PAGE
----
Council member Marion Barry Jr. (D-at large) was so outraged at the rejection of the convention center plan that he assailed Leahy as "this little rinky-dinky senator from a state like Vermont." After Leahy criticized Barry's comments at a Senate Appropriations Committee meeting, Barry sent a letter of apology.

A balding and once-overweight six-footer (he shed about 60 pounds this past year), Leahy does, in fact, represent a state that is small in population: 445,000 somewhat more than half of that District. It is one of but two states (the other is Wyoming) that containsno census-defined metropolitan areas.

Before being elected to the Senate by a razor-thin margin in 1974 to succeed the venerable George D. Aiken (R), who was retiring, Leahy was prosecuting attorney for the county that contains Burlington. Vermont's largest city (population 40,000)."

Leahy, in a recent interview, said he does not find representation of a small rural state an impediment in his senatorial work on the totally urbanized District. Among other things, he pointed to his own past residency in Washington.

A dozen years ago, he and his wife Marcelle lived in Washington's Glover Park neighborhood while he attended Georgetown University Law School and his wife worked as a nurse at the old Mount Alto Veterans Hospital. The oldest of their three children, Kevin, was born in Washington.

Their home here now is in McLean, in suburban Fairfax County - a location with dirt roads and many trees that was chosen, Leahy said, because it offers the chilldren surroundings not unlike those they were accustomed to in Vermont.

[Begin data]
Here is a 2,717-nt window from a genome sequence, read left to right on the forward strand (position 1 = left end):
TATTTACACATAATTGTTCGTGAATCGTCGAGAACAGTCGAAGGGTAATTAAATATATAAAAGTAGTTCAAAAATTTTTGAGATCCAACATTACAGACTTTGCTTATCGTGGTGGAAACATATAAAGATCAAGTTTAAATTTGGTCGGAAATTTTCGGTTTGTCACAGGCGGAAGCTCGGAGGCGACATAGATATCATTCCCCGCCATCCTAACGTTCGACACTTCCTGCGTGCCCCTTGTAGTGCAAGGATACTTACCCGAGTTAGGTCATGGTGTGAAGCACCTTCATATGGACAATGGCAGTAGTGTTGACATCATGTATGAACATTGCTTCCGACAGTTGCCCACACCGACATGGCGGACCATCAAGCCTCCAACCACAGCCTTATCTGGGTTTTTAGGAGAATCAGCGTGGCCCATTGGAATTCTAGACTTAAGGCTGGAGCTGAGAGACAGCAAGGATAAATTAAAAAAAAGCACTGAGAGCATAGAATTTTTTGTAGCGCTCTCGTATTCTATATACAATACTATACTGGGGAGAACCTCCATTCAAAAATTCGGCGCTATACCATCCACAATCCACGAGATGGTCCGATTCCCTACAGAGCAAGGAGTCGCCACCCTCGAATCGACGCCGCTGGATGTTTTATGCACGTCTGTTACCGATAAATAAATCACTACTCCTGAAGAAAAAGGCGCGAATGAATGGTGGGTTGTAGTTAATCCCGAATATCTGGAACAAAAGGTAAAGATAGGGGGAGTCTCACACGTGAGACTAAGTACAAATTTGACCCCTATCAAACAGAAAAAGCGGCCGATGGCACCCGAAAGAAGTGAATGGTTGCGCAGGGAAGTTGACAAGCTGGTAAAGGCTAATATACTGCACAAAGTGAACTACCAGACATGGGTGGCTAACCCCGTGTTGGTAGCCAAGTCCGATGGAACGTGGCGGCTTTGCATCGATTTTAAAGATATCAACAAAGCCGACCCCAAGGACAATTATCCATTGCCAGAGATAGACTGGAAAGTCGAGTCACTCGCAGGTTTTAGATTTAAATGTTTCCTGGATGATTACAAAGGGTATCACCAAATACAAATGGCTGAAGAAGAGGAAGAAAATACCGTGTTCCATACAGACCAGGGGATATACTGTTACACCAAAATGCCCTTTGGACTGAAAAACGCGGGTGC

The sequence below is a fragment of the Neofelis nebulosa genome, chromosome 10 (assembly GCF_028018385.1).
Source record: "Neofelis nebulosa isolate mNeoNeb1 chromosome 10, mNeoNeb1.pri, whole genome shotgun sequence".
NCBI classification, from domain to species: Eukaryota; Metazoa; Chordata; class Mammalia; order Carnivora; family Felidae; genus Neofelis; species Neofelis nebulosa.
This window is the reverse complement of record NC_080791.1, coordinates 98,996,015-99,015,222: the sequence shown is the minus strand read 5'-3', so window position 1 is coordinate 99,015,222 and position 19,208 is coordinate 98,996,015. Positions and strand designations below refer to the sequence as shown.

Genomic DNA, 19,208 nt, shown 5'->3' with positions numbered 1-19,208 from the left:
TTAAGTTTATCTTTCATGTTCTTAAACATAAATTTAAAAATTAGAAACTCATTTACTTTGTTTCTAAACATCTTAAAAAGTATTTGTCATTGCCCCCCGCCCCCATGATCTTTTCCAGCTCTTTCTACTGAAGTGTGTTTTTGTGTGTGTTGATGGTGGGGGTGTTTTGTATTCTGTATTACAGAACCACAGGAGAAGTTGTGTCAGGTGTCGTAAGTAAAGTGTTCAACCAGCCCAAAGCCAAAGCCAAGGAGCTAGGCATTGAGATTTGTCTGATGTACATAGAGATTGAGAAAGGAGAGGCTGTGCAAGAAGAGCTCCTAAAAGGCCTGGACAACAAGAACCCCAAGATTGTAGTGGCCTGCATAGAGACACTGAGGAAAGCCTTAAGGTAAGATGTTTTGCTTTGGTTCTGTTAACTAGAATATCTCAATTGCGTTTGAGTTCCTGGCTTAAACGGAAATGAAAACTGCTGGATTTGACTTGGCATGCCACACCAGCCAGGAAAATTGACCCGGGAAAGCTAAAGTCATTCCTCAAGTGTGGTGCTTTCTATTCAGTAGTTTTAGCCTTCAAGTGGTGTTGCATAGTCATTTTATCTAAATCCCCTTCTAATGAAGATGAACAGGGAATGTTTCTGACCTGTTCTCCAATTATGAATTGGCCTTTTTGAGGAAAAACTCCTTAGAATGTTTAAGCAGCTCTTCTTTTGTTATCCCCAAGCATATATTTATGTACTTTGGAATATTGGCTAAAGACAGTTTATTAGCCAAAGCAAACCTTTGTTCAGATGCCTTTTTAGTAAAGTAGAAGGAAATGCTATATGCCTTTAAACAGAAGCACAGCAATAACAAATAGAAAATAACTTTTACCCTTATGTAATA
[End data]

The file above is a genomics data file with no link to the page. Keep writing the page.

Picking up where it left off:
Leahy said he reads exhaustively about Washington - books, articles, documents, mail. When the District budget was being considered by his subcommittee, Leahy said he chose the names of some letter-writers at random and telephoned them to discuss their concerns. When the convention center was being actively considered, Leahy made two walking tours of the dilapidated three-block site, talking to merchants (who were divided in their attitudes toward it).

Ultimately, on the convention center, it became a matter of judgement, bound to raise questions not only about the project but also about the budgetary control Congress continues to hold over the District, even with the considerable home rule achieved by the city in 1975.

City officials contended the center would earn as much as $12 million a year in economic benefits for the city, chiefly in the form of new taxes, payrolls and commercial development around the center site. Leahy predicted the opposite: the project would lose $4 million to $9 million a year.

When Sen. Lowell P. Weicker Jr. (R-Conn.) asserted that Leahy was frustrating home rule, Leahy dissented.

"I would be perfectly willing to see total home rule given to the city," Leahy said, "but until that happens . . . the home rule charter requires us to enact a budget for the District of Columbia, and the law requires us to carry out that responsibility.

"The fact is that the center would be funded by a $110 million loan from the U.S. Treasury and paid back, in part, with federal funds that come to the city from federal payments."

President Carter has urged that the District be granted freedom from federal (including congressional) budgetary control by 1982, by which time both Natcher and Leahy may have moved on to other assignments, or left office.

Before full local budgetary control can be achieved, Leahy said, a new way must be found to set the level of the annual federal payment without requiring congressioal review of the city budget, item by item.